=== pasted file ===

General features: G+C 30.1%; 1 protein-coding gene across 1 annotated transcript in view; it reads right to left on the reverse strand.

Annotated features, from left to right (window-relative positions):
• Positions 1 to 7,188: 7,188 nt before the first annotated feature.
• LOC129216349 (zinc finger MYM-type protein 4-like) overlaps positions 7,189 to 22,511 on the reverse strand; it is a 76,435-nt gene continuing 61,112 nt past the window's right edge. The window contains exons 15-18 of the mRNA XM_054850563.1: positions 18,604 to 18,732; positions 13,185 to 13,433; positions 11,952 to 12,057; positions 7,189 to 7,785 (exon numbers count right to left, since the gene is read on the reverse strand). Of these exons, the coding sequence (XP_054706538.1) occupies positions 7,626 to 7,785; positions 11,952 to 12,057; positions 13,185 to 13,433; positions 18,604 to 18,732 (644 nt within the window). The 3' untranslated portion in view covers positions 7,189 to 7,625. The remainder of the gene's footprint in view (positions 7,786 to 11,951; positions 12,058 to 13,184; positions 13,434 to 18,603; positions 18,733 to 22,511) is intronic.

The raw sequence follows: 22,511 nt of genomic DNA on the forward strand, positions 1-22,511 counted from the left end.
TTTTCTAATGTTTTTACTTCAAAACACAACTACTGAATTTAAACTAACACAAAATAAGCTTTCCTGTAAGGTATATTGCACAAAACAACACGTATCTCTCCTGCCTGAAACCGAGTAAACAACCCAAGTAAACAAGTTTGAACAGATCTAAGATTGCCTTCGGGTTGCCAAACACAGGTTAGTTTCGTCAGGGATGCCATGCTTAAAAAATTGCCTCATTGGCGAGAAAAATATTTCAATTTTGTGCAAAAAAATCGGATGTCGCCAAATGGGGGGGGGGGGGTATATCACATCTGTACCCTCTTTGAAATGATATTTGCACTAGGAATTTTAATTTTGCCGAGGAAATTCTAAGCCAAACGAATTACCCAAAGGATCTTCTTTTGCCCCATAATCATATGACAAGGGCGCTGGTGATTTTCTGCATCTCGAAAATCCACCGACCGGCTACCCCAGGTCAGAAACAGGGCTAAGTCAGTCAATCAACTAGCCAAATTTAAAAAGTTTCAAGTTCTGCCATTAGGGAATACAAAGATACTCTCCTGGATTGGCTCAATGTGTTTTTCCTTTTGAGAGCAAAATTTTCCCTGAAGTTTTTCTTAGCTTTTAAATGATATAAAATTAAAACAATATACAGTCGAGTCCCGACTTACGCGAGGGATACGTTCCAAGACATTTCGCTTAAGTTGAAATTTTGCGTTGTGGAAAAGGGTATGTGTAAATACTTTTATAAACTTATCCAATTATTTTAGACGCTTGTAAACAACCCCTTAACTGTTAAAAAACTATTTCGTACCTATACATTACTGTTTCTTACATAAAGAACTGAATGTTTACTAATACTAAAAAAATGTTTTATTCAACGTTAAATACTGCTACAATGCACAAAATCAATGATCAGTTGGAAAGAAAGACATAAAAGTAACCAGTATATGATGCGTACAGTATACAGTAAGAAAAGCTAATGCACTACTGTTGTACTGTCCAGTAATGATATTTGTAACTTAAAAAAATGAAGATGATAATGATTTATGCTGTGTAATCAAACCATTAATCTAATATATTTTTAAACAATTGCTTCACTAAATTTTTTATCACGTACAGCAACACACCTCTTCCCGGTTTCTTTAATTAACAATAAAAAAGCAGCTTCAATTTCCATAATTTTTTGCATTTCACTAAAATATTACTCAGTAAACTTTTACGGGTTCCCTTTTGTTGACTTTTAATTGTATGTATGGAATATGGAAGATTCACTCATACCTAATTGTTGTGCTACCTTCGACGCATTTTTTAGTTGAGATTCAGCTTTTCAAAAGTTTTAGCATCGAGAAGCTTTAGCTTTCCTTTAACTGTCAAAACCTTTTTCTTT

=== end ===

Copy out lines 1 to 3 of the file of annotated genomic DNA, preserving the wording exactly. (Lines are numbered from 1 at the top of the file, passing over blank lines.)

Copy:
General features: G+C 30.1%; 1 protein-coding gene across 1 annotated transcript in view; it reads right to left on the reverse strand.

Annotated features, from left to right (window-relative positions):
• Positions 1 to 7,188: 7,188 nt before the first annotated feature.